Combing these fake catchphrases is certainly more interesting than parsing the candidates' actual slogans. It's as if, at the outset of the 2008 race, each campaign received the same -- limited -- Magnetic Poetry kit of words from which they could create a slogan. Imagine low-level staffers desperately combing through tiny magnetic strips, hoping to arrive at the least-threatening combination of words like strength, change, and freedom. Thus, you get, "Change We Can Believe In" from Barack Obama and "Change Begins with Us" from Mitt Romney. Or maybe it's the other way around.

Rudy Giuliani carried the Magnetic Poetry trend to its logical conclusion when he unveiled, "Tested. Ready. Now." Apparently even conjunctions scare voters, not to mention parallel structure.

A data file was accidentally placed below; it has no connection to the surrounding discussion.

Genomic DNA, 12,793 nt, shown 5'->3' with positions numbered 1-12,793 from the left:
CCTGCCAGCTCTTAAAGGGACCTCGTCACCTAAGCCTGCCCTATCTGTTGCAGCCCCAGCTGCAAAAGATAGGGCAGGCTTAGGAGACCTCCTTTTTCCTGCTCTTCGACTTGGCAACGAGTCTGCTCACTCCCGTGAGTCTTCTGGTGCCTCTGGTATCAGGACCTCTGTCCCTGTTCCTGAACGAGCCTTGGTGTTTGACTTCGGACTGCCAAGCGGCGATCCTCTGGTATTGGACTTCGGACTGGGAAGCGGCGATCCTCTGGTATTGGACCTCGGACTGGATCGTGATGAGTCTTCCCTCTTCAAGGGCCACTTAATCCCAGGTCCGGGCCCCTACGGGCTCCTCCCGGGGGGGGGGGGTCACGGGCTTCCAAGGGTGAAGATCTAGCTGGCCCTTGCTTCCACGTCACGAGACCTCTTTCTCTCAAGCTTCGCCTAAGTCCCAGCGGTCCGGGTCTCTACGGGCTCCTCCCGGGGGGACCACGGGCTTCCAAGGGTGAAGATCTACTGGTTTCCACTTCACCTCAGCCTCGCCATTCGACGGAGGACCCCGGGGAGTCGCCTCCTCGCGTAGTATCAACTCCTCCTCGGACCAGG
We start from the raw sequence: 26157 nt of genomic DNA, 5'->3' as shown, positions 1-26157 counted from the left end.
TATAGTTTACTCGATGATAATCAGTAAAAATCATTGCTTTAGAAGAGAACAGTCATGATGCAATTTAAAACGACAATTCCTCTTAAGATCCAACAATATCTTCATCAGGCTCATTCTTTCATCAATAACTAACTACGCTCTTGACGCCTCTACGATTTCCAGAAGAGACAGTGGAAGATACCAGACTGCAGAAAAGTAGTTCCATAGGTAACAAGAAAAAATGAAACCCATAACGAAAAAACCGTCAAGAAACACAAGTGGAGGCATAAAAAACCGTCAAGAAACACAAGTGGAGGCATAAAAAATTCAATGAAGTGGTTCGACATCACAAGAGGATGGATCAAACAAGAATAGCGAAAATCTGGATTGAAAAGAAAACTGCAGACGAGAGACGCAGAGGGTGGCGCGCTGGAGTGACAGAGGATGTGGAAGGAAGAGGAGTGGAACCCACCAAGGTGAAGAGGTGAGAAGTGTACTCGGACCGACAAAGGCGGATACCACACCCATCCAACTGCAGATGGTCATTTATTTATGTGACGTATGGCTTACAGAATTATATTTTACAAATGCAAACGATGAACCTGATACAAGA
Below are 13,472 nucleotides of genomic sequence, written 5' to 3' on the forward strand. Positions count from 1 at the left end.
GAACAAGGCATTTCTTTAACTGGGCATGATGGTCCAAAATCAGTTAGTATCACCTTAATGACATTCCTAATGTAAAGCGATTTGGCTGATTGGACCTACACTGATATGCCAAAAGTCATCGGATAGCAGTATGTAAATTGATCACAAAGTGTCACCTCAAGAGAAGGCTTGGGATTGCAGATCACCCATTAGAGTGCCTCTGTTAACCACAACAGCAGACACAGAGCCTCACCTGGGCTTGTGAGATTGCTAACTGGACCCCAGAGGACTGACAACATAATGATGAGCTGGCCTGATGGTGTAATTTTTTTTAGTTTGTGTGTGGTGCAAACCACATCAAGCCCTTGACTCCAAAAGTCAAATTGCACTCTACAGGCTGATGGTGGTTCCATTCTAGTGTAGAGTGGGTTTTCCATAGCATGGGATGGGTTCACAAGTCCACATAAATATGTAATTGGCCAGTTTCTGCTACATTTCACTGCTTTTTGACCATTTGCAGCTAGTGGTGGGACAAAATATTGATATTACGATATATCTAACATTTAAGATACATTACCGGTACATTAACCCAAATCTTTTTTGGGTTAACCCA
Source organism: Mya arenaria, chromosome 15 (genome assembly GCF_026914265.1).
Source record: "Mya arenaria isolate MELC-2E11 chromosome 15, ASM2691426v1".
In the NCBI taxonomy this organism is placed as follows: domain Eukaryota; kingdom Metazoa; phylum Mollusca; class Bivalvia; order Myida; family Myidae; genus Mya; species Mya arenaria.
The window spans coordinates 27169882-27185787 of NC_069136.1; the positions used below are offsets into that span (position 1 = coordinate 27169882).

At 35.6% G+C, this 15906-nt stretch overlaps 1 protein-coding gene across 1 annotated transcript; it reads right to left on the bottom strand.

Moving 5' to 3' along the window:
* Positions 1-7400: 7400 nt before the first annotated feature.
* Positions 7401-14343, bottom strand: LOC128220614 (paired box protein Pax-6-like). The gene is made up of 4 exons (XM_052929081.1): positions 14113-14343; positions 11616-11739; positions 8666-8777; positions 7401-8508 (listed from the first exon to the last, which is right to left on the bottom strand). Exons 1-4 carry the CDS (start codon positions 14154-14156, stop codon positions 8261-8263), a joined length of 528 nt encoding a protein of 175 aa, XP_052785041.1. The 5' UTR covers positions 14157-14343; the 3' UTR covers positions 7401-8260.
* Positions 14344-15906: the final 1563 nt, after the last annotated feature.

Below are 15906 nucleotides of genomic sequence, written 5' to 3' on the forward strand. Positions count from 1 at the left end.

The new wrinkle in campaign slogans is Barack Obama's "We are the ones we've been waiting for," which sounds like the chant of a self-fulfillment cult, particularly if everyone's been showing up late.


Will actual business, for the first time in decades, be conducted at this year's political conventions? With the economy in decline, America's prostitutes are counting on it.

Sex and adult entertainment workers in Denver and Minneapolis are gearing up for the conventions, which they say bring a boom in business as more than 35,000 out-of-towners descend on the cities. It's nothing new; conventions have long brought stimulus (of the economic sort) to the towns that host them. During the GOP convention in New York in 2004, some sex workers offered special discounts.